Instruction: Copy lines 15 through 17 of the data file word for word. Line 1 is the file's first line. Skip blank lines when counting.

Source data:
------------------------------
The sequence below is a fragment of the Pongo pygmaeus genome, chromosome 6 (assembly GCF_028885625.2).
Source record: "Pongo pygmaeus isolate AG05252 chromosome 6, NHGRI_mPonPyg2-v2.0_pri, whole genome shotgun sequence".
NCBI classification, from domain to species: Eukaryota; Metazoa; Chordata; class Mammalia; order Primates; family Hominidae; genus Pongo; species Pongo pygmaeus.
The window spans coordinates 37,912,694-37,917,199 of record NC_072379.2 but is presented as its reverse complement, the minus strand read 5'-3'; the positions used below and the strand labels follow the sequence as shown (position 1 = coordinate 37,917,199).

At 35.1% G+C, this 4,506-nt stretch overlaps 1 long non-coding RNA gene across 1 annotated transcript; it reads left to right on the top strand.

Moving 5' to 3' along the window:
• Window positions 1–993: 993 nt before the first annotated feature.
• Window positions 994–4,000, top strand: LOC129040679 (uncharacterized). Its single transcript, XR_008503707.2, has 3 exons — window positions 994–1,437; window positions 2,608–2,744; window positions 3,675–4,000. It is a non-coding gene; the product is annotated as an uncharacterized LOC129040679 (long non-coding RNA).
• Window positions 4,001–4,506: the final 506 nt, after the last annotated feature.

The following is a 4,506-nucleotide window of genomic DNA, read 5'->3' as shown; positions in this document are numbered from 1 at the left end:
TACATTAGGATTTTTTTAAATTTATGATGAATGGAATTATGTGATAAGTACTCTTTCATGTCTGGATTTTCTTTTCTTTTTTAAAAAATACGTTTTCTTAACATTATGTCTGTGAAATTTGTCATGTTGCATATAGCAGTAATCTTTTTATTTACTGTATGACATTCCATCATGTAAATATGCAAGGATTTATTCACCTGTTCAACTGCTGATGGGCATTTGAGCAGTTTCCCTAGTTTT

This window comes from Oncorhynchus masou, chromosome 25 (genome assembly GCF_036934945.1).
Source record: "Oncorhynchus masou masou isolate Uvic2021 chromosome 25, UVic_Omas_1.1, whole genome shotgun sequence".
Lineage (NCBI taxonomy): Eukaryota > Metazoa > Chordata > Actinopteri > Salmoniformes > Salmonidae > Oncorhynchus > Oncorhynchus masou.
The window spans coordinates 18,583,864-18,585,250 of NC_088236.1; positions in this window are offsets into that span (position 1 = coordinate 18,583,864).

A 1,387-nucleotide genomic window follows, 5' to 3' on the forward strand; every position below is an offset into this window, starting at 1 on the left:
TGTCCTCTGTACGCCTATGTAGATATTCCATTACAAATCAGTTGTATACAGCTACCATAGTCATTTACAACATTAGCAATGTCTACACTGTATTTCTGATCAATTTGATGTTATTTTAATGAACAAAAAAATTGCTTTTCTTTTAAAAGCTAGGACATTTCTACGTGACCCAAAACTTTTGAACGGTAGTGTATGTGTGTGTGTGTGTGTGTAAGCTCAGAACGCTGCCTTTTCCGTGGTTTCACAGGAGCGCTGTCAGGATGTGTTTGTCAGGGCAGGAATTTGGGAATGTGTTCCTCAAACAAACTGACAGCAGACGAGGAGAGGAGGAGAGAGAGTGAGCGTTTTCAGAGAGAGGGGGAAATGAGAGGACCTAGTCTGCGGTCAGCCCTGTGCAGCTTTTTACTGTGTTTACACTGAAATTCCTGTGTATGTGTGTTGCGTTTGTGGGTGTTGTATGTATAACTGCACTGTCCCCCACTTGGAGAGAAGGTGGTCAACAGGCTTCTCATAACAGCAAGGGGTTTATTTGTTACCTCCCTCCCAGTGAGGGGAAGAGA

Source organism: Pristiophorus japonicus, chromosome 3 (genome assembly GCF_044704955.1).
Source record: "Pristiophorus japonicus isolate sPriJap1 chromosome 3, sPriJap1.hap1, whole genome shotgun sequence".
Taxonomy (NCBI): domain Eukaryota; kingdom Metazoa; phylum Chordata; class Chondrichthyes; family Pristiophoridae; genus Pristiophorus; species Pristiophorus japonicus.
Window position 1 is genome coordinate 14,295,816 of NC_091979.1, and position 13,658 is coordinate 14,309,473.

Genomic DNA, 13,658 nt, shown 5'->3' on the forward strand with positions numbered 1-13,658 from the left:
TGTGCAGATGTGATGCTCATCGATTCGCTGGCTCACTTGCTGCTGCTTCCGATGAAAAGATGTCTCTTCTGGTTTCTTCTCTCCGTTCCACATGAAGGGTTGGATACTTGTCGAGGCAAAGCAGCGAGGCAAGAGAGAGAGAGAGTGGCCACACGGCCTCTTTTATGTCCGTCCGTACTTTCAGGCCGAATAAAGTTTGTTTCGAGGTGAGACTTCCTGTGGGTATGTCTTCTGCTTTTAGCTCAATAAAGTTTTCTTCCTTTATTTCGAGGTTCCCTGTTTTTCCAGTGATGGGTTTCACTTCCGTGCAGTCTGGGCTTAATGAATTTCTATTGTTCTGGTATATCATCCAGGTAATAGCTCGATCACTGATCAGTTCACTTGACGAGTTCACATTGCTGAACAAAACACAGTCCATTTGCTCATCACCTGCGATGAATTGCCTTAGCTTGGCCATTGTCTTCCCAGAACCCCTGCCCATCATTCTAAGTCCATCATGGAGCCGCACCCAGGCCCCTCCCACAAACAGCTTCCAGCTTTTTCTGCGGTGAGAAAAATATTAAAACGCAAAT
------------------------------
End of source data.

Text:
The window spans coordinates 18,583,864-18,585,250 of NC_088236.1; positions in this window are offsets into that span (position 1 = coordinate 18,583,864).

A 1,387-nucleotide genomic window follows, 5' to 3' on the forward strand; every position below is an offset into this window, starting at 1 on the left:
TGTCCTCTGTACGCCTATGTAGATATTCCATTACAAATCAGTTGTATACAGCTACCATAGTCATTTACAACATTAGCAATGTCTACACTGTATTTCTGATCAATTTGATGTTATTTTAATGAACAAAAAAATTGCTTTTCTTTTAAAAGCTAGGACATTTCTACGTGACCCAAAACTTTTGAACGGTAGTGTATGTGTGTGTGTGTGTGTGTAAGCTCAGAACGCTGCCTTTTCCGTGGTTTCACAGGAGCGCTGTCAGGATGTGTTTGTCAGGGCAGGAATTTGGGAATGTGTTCCTCAAACAAACTGACAGCAGACGAGGAGAGGAGGAGAGAGAGTGAGCGTTTTCAGAGAGAGGGGGAAATGAGAGGACCTAGTCTGCGGTCAGCCCTGTGCAGCTTTTTACTGTGTTTACACTGAAATTCCTGTGTATGTGTGTTGCGTTTGTGGGTGTTGTATGTATAACTGCACTGTCCCCCACTTGGAGAGAAGGTGGTCAACAGGCTTCTCATAACAGCAAGGGGTTTATTTGTTACCTCCCTCCCAGTGAGGGGAAGAGA